Being a New Year’s baby, Tai is nearly 1 year old. Hard to believe that fact and does that mean I can’t call him a puppy anymore? He’s growing up to be quite handsome, although “goofy” is a more frequent moniker. On a recent off leash walk and before I could react, he took off to chase a lone leaf blowing across the snow 50 or 75 yards away and found himself submerged in the Erie Canal. What he didn’t know was this lone leaf was blowing across a partially frozen, snow covered surface of water. Fortunately, he broke through the ice right at the edge. Let me also explain, that this also involved hurling himself down a 20 ft rocky bank. It was about 22 degrees and snowing. He was surprised when he hit the water, scrambled out, shook off and appeared completely unphased. Brrrrrrr. So, after my initial horror at what he had done, I laughed. Lesson learned there – at least for me – no off leash walking near partially frozen bodies of water with a border collie – even if he would have to perform feats of acrobatics to reach the water. This is a lesson I did not learn with my shelties.
His training is coming along nicely, although sometimes I admit it feels like he knows nothing. Of course, this isn’t true. His developing fluency in response to verbal cues is where I’m sometimes left scratching my head and laughing. It’s like there are lots of threads of partially learned behaviors in his head that he hasn’t completely sorted out and sometimes they get tangled up and his response ends up somewhere I never would have predicted. So, I laugh (and think about rule-outs to help him sort it out).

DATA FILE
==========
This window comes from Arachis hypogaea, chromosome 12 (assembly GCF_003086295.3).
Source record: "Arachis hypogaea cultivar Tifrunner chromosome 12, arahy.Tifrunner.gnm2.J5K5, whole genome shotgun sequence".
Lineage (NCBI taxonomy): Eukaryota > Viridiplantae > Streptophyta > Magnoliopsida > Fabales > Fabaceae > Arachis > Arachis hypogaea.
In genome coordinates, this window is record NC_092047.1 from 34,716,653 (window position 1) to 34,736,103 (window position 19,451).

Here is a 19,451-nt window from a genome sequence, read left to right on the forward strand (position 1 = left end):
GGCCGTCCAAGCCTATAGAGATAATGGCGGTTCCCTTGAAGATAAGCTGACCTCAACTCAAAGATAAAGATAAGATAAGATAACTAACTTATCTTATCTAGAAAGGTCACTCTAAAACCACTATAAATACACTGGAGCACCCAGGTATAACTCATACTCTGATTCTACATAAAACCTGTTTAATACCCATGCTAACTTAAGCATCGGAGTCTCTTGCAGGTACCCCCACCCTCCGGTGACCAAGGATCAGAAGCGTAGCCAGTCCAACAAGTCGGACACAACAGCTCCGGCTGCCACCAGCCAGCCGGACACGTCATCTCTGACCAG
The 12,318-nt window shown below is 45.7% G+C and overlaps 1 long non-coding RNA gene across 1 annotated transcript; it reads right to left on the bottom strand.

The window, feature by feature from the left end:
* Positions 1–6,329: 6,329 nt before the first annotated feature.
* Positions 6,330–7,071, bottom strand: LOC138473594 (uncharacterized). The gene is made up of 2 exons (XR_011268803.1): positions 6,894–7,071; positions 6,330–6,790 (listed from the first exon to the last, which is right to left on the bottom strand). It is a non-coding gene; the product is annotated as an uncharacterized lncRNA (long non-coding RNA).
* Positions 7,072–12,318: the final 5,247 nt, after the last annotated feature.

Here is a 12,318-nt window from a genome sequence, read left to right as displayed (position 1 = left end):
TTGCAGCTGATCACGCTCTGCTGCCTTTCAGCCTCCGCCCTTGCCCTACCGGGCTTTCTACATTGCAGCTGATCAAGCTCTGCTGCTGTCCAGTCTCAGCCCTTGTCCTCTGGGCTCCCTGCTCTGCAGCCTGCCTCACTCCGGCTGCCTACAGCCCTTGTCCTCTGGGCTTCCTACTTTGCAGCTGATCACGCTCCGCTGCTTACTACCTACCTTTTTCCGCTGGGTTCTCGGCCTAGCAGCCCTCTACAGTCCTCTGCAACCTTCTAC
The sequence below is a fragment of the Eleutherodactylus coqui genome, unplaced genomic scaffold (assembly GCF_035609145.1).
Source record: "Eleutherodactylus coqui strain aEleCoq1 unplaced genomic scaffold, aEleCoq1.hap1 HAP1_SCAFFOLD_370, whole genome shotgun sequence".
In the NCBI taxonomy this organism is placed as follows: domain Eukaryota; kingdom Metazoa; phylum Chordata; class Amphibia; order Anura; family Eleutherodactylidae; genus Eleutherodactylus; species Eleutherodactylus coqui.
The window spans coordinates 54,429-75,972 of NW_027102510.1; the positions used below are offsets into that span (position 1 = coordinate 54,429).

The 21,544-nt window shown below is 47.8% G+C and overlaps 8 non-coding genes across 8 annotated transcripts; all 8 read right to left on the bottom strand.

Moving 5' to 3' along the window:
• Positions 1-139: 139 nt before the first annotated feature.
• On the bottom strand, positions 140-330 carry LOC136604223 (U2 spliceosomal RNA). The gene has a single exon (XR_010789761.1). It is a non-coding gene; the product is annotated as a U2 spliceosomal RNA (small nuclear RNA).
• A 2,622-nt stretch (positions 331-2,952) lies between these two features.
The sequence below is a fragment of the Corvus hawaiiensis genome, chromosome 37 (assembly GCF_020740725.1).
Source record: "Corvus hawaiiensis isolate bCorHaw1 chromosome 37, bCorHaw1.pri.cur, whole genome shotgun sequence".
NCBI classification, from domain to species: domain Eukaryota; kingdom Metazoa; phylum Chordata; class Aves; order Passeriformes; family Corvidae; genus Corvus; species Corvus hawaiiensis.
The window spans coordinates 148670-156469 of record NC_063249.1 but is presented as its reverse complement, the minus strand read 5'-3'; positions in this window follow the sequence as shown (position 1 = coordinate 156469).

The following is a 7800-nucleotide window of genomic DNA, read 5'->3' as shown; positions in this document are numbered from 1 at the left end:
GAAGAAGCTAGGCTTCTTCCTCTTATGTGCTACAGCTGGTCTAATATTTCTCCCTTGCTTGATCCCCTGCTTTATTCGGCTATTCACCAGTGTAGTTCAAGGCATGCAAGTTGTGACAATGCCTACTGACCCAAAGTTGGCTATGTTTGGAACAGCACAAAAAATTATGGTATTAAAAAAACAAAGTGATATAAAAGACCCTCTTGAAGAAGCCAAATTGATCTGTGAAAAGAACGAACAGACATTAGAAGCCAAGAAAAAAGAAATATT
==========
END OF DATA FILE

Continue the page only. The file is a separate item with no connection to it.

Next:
Or when his innate border collie-ness takes over and he becomes completely focused on a noise that I have to concentrate hard to hear. It’s like….Earth to Tai! I say to him…”you are such a border collie” and I have to laugh. Or when he’s been invited up to give me a big hug and it’s like he can’t get close enough, so he keeps pushing and pushing into me, until I lose my balance; or if in my office chair, I’m rolling across the room.
I recently videoed one of our training sessions. Admittedly, I was a bit challenged by the mechanics of this particular training…food, toy and clicker in hand….so I was getting unexpected responses. I laughed a lot on this video.
I’m pleased to know that I’m laughing a lot…it keeps our sessions light and it means I’m enjoying Tai and the training process without feeling rushed. I should also mention, by the way, that often, I’m not laughing, but simply smiling with pleasure at his brilliance. I’ve been successful in not putting myself on a timetable…maybe a bit too successful, actually :-). But now that we’ve been given the “gift” of an early winter – with lots of snow and bitter cold, I’m going to make sure that I keep laughing even when I’m rearranging my family room furniture to make more room to train, training in a cold barn or bundling up to do flatwork in the snow.
I hope all of you are both laughing and smiling in your training sessions too!